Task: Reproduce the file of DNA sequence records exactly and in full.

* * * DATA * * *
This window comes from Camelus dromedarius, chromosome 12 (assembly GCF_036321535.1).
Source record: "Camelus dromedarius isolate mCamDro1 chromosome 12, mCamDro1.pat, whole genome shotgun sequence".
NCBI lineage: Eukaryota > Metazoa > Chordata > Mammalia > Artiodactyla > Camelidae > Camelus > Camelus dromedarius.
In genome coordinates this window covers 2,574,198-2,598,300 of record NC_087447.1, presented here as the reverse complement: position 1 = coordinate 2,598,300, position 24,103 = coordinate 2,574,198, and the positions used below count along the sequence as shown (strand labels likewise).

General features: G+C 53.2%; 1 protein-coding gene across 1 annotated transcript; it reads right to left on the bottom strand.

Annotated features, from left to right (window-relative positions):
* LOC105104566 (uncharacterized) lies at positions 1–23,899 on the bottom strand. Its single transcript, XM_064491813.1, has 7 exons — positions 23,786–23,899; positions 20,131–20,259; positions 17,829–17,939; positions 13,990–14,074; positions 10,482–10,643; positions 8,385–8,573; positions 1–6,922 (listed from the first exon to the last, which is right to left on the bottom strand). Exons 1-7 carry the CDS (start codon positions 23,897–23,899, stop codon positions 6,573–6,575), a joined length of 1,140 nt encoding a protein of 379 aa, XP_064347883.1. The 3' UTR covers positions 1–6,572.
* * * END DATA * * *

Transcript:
This window comes from Camelus dromedarius, chromosome 12 (assembly GCF_036321535.1).
Source record: "Camelus dromedarius isolate mCamDro1 chromosome 12, mCamDro1.pat, whole genome shotgun sequence".
NCBI lineage: Eukaryota > Metazoa > Chordata > Mammalia > Artiodactyla > Camelidae > Camelus > Camelus dromedarius.
In genome coordinates this window covers 2,574,198-2,598,300 of record NC_087447.1, presented here as the reverse complement: position 1 = coordinate 2,598,300, position 24,103 = coordinate 2,574,198, and the positions used below count along the sequence as shown (strand labels likewise).

General features: G+C 53.2%; 1 protein-coding gene across 1 annotated transcript; it reads right to left on the bottom strand.

Annotated features, from left to right (window-relative positions):
* LOC105104566 (uncharacterized) lies at positions 1–23,899 on the bottom strand. Its single transcript, XM_064491813.1, has 7 exons — positions 23,786–23,899; positions 20,131–20,259; positions 17,829–17,939; positions 13,990–14,074; positions 10,482–10,643; positions 8,385–8,573; positions 1–6,922 (listed from the first exon to the last, which is right to left on the bottom strand). Exons 1-7 carry the CDS (start codon positions 23,897–23,899, stop codon positions 6,573–6,575), a joined length of 1,140 nt encoding a protein of 379 aa, XP_064347883.1. The 3' UTR covers positions 1–6,572.